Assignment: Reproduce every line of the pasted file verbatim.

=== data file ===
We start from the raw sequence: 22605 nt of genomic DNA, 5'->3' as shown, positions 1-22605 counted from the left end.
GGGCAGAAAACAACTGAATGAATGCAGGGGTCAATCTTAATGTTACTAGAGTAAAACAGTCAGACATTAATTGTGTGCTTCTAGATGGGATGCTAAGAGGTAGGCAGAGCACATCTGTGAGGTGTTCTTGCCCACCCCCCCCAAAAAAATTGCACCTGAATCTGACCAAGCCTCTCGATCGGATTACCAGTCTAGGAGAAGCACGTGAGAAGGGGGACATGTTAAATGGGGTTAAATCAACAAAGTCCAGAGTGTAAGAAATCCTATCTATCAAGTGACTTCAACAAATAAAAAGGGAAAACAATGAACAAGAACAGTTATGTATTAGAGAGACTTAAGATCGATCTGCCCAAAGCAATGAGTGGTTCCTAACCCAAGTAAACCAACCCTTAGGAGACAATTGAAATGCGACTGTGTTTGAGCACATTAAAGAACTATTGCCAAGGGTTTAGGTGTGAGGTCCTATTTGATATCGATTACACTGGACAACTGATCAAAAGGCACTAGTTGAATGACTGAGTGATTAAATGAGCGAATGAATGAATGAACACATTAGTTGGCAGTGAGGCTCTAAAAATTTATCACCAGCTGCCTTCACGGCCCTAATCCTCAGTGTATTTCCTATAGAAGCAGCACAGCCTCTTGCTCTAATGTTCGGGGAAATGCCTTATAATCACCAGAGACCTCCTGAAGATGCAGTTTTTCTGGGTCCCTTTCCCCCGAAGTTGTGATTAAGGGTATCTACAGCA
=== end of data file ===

We start from the raw sequence: 22605 nt of genomic DNA, 5'->3' as shown, positions 1-22605 counted from the left end.
GGGCAGAAAACAACTGAATGAATGCAGGGGTCAATCTTAATGTTACTAGAGTAAAACAGTCAGACATTAATTGTGTGCTTCTAGATGGGATGCTAAGAGGTAGGCAGAGCACATCTGTGAGGTGTTCTTGCCCACCCCCCCCAAAAAAATTGCACCTGAATCTGACCAAGCCTCTCGATCGGATTACCAGTCTAGGAGAAGCACGTGAGAAGGGGGACATGTTAAATGGGGTTAAATCAACAAAGTCCAGAGTGTAAGAAATCCTATCTATCAAGTGACTTCAACAAATAAAAAGGGAAAACAATGAACAAGAACAGTTATGTATTAGAGAGACTTAAGATCGATCTGCCCAAAGCAATGAGTGGTTCCTAACCCAAGTAAACCAACCCTTAGGAGACAATTGAAATGCGACTGTGTTTGAGCACATTAAAGAACTATTGCCAAGGGTTTAGGTGTGAGGTCCTATTTGATATCGATTACACTGGACAACTGATCAAAAGGCACTAGTTGAATGACTGAGTGATTAAATGAGCGAATGAATGAATGAACACATTAGTTGGCAGTGAGGCTCTAAAAATTTATCACCAGCTGCCTTCACGGCCCTAATCCTCAGTGTATTTCCTATAGAAGCAGCACAGCCTCTTGCTCTAATGTTCGGGGAAATGCCTTATAATCACCAGAGACCTCCTGAAGATGCAGTTTTTCTGGGTCCCTTTCCCCCGAAGTTGTGATTAAGGGTATCTACAGCA